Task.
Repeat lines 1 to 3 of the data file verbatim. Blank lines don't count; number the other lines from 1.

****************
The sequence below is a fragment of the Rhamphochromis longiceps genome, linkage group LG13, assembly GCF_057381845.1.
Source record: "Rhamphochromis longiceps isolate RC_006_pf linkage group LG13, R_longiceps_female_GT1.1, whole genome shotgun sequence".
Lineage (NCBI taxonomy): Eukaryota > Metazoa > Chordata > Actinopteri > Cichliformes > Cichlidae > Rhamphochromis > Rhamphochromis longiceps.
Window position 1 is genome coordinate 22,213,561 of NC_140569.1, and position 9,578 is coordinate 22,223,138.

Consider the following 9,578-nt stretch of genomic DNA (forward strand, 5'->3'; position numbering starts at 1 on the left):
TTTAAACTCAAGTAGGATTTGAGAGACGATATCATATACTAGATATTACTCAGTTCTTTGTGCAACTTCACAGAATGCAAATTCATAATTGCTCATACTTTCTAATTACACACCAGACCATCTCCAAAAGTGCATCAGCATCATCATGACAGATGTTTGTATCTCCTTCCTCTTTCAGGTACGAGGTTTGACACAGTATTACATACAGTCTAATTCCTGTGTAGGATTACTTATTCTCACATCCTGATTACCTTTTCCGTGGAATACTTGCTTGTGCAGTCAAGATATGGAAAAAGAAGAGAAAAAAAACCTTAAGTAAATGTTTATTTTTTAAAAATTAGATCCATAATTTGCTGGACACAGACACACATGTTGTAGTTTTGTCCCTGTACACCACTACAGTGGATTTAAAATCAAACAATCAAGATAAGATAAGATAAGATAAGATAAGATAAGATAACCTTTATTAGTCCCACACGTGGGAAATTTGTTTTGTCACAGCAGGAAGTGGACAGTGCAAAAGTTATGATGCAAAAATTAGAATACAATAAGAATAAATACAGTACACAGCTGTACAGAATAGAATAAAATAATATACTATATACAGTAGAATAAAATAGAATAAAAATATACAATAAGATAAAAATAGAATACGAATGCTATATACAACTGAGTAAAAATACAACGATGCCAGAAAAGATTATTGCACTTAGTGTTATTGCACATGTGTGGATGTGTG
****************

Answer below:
The sequence below is a fragment of the Rhamphochromis longiceps genome, linkage group LG13, assembly GCF_057381845.1.
Source record: "Rhamphochromis longiceps isolate RC_006_pf linkage group LG13, R_longiceps_female_GT1.1, whole genome shotgun sequence".
Lineage (NCBI taxonomy): Eukaryota > Metazoa > Chordata > Actinopteri > Cichliformes > Cichlidae > Rhamphochromis > Rhamphochromis longiceps.